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Filmmaker Daryl Wein’s first encounter with Korean-American actress Vivian Bang was at a presentation of her performance art piece “Can You Hear Me? / LA 92,” in which she plays an immigrant recalling the many, typically racially-centered hardships of the 1992 Los Angeles riots. He was so taken with the piece and with Bang’s embodiment of the central character (“When I left the theater, I felt a mixture of emotions; I was moved, heartbroken, enraged, guilty, enlightened,” he writes in the press notes) that he wanted to build a lightly fictionalized movie around her. Unfortunately, the end result, titled White Rabbit, is so insubstantial (passionless and protracted even at 71 minutes) that it makes you wish he had found a way to film that monologue instead — something, anything that would connote the deep-rooted affection he speaks so fervidly about in his director’s statement.
Throughout the film, you do see snippets of Bang’s work, which she performs in supermarkets, drugstores and on street corners while wearing a white bob wig and adopting an emo-confrontational stance and tone. Her goal seems to be to make spectators look quizzically askance, and then allow the vividness of the events she describes to break down their defenses. Not that we get much of a chance to judge that for ourselves, since most of White Rabbit is concerned with the whimsically glum day-to-day existence of “Vivian Bang,” the character Wein and she have sketched from aspects of her own life.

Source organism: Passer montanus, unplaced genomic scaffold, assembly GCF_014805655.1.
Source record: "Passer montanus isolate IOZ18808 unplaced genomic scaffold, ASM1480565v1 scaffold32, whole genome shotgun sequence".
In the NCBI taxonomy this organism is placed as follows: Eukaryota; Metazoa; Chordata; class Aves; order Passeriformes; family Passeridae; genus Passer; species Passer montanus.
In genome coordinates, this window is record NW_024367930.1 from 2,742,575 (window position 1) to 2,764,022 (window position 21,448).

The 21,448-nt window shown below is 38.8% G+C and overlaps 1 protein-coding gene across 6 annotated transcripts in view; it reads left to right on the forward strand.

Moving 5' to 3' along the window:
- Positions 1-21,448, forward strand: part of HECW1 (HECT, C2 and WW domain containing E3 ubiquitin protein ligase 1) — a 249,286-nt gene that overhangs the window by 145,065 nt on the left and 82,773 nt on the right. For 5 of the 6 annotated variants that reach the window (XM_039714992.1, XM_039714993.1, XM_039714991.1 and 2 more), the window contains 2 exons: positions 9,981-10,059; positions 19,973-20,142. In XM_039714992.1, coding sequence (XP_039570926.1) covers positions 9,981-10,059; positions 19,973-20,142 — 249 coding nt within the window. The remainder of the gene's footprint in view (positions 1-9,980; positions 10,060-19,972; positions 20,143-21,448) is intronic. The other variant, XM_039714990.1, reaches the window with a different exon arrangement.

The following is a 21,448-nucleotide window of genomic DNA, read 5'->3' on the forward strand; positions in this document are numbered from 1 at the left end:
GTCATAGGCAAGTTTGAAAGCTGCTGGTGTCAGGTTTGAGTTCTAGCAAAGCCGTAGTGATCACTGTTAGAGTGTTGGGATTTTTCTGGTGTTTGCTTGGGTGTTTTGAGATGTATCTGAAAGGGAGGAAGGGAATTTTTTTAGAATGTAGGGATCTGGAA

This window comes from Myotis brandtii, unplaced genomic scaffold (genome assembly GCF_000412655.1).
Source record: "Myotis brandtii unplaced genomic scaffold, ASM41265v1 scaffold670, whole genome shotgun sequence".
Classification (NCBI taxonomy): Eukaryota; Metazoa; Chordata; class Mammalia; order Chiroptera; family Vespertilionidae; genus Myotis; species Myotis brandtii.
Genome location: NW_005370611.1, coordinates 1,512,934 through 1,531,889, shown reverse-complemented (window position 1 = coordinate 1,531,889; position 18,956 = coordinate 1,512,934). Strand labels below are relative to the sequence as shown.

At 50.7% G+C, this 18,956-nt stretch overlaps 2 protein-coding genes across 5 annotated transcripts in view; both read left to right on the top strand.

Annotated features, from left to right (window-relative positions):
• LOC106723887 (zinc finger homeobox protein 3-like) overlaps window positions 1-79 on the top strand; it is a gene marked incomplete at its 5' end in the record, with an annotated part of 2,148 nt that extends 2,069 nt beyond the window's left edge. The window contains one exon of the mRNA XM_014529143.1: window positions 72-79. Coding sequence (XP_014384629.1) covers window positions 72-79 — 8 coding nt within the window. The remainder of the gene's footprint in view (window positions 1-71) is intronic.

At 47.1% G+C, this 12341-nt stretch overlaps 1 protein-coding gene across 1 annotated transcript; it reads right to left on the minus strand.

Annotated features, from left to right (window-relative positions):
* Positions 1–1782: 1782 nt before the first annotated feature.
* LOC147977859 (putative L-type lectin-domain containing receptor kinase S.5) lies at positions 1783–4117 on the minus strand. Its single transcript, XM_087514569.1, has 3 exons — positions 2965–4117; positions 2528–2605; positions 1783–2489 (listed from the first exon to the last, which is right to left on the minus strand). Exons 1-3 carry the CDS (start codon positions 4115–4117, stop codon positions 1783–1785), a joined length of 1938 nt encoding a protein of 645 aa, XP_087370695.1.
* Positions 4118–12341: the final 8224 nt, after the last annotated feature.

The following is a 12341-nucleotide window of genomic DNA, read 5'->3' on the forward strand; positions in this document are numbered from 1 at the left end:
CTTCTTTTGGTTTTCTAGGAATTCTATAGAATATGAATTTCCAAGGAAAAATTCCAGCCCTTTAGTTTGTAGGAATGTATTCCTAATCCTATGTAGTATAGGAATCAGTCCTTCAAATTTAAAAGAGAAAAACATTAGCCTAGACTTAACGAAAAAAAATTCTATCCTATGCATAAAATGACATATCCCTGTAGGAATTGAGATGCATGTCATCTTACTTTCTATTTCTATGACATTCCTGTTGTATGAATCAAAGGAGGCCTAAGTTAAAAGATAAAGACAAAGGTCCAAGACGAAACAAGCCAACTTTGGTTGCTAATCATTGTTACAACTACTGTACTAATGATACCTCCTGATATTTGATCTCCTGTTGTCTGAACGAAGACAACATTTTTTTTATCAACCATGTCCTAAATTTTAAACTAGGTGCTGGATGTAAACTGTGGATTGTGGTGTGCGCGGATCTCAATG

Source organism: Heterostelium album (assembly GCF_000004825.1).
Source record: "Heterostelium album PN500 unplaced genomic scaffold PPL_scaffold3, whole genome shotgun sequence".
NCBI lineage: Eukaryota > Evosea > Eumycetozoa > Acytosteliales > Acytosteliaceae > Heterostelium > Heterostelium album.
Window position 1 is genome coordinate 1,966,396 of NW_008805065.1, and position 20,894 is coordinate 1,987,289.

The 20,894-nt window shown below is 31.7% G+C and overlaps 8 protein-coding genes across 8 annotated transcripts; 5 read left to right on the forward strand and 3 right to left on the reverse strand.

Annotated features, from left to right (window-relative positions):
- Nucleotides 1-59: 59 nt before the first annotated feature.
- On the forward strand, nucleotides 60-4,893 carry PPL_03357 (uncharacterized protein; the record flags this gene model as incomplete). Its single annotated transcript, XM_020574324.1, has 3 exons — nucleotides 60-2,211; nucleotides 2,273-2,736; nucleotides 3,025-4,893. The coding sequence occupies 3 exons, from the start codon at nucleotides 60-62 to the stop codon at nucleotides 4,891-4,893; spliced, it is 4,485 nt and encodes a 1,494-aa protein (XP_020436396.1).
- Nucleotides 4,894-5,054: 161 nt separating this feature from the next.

Release date: Jan 19, 2018
This portrait of the struggling artist has been done a million times before, and there’s little that’s new here beyond the primary focus on minority characters. Despite Wein’s stated desire to “[shine] a spotlight on a strong and complicated female protagonist at a time when women, especially women of color, are still fighting for accurate and meaningful portrayals onscreen,” this sadly comes off more of-the-moment fashionable rather than sincerely radical. A bad movie negates even the best intentions.
Vivian is effectively playing to an audience of one, always and likely forever, and the cringe comedy is supposed to extend from that. (Only four hits on that YouTube video of her dipping her head into a pile of Cheetos! The horror!) To make ends meet she spends her days smiling through gritted teeth at the moneyed people who employ her organizational services through the hire-a-handyperson website TaskRabbit. (White wig. TaskRabbit. Got it.) Her love life is also in shambles, though that seems like it might change after she meets Nana (Nana Ghana), a free-spirited, Africa-born activist-photographer who supplies some much-needed inspiration.
All is not as it appears on that front. Indeed, the last-act drama that ensues between Vivian and Nana seems the height of contrivance, however much it may be based in reality. What spark there is in the movie comes in the scenes when Vivian and Nana are getting to know each other. Both actresses have a sweet chemistry and strong screen presences that you wish were better utilized. A throwaway sequence in which the duo visit a grandiose, neon-saturated L.A. art show suggests the delirious Celine and Julie Go Boating homage this could have been.
Production companies: Mister Lister Films
Cast: Vivian Bang, Nana Ghana, Nico Evers-Swindel, Tracy Hazas, Elizabeth Sung, Michelle Sui
Director: Daryl Wein
Screenwriters-producers: Daryl Wein, Vivian Bang
Executive producer: Zoe Lister-Jones
Directors of photography: Daryl Wein, Tyler Beus
Editors: Daryl Wein, Spencer Rollins, Elizabeth Yng-Wong
Venue: Sundance Film Festival (Next)
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